Updated 03/12/2013 03:55 PM
Sequestration ends Army tuition assistance program
It's been one of the key benefits the Army offers those looking to sign up. But because of sequestration, the tuition assistance program has been cut. As our Brian Dwyer reports, for a school like Jefferson Community College so close to Fort Drum, it's a big deal.
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WATERTOWN, N.Y. -- There's no question that schools from all over New York State benefit from having soldiers attending class.
The soldiers benefit too. Not only does it give them a better chance on the career path, but the Army, up until Friday, paid up to $4,500 of the tuition.
"It's been a big program for retention," JCC Director of Military Programs Donald Johnson said. "A lot of soldiers will enlist for education benefits. They'll get them while they're in the Army. The Army has made a commitment to enhance the intellectual development of soldiers because you know a smarter soldier is a better soldier."
But like many things we'll likely see in the near future, thanks to sequestration, that tuition assistance program has been cut.
Jefferson Community College's student population is one-third military or military-related. The value of tuition assistance is well over $100,000 a year. As spring’s late session classes are set to begin, soldiers who held off enrolling early because of uncertain military schedules have a choice to make because the assistance won't be there.
"We'll probably lose 10, 20, 30 enrollments for the late session of people who haven't yet registered and can't. For summer, it's a big question," Johnson said.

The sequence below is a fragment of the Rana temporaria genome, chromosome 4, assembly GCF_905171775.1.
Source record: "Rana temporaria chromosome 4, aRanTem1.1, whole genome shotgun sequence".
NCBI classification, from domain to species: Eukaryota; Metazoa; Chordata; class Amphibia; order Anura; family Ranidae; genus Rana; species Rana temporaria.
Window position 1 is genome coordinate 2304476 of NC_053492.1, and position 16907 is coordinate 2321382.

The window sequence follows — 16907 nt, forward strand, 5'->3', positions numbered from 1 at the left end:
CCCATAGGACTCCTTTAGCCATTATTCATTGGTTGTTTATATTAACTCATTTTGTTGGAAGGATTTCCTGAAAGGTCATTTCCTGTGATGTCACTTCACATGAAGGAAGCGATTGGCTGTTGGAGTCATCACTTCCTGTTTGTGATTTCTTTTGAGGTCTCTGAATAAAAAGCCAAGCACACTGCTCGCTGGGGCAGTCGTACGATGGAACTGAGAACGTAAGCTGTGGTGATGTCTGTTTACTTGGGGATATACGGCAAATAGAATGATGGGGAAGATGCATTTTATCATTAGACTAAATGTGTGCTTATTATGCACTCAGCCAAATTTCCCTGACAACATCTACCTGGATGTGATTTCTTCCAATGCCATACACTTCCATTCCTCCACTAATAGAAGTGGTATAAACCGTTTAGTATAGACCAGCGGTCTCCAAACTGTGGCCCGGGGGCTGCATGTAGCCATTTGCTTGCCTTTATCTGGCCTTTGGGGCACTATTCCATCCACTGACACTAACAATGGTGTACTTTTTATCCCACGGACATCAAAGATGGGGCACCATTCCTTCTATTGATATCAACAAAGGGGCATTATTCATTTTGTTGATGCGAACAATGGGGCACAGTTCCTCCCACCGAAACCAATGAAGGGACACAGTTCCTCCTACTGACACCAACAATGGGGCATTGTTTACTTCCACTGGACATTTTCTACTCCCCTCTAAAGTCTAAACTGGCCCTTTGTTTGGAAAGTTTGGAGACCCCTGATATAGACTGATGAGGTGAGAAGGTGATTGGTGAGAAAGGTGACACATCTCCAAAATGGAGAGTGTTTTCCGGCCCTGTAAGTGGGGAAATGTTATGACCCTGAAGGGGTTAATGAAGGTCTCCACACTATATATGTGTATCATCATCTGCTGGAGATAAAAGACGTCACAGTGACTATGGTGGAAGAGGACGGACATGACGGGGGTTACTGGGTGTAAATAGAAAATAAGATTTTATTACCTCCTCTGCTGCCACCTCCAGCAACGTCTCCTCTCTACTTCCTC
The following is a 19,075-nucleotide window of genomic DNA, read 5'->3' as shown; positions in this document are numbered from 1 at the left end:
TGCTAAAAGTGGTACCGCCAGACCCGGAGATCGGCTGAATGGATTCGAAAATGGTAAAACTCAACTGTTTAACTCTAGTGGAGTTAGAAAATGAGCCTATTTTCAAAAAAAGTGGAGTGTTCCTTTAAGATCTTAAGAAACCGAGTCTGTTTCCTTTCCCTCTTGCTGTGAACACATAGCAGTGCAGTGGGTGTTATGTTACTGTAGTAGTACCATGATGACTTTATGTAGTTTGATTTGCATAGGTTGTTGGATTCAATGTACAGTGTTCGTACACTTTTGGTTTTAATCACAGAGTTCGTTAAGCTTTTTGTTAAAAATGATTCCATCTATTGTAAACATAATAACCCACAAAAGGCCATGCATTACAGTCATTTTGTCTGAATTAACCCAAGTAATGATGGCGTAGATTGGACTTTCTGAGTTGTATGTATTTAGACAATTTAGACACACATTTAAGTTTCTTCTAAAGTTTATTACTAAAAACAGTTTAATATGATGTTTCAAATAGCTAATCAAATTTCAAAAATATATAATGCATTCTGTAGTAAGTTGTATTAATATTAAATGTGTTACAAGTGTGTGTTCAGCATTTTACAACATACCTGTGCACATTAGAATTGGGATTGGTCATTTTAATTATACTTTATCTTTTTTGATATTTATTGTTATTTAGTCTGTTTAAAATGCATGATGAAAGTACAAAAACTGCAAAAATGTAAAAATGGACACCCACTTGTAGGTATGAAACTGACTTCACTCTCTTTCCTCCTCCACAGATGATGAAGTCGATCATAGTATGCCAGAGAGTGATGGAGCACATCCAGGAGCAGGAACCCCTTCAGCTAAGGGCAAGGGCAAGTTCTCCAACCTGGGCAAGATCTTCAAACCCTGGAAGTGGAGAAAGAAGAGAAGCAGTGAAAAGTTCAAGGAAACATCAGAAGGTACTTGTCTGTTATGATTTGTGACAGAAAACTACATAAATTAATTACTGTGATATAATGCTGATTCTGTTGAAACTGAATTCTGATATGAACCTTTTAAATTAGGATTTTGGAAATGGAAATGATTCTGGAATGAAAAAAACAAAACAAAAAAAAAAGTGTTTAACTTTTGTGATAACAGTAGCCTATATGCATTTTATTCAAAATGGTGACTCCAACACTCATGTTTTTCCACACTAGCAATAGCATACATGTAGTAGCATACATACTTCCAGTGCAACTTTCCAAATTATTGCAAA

It's another sequester impact. One of what North Country Congressman Bill Owens says will be more, adding that no one will understand the impact for several more months.
"As this rolls out, I think you'll see more and more things, like the tuition assistance program, either be cut or eliminated," Rep. Owens said. "I think as people realize the impact of that, they'll grow to see sequestration is not a good idea."
"The problem with budget disagreements is when it affects the person at the bottom who doesn't have much control," Johnson added. "Some of the junior soldiers, this is their way of getting an education."
Johnson says his office will work harder now to help soldiers with other options, like family income based Pell Grants, TAP grants for active duty soldiers and even GI Bill benefits.
Because JCC is so military heavy, if the sequester goes on for some time, the college says it could consider cutting back on the number of courses it offers.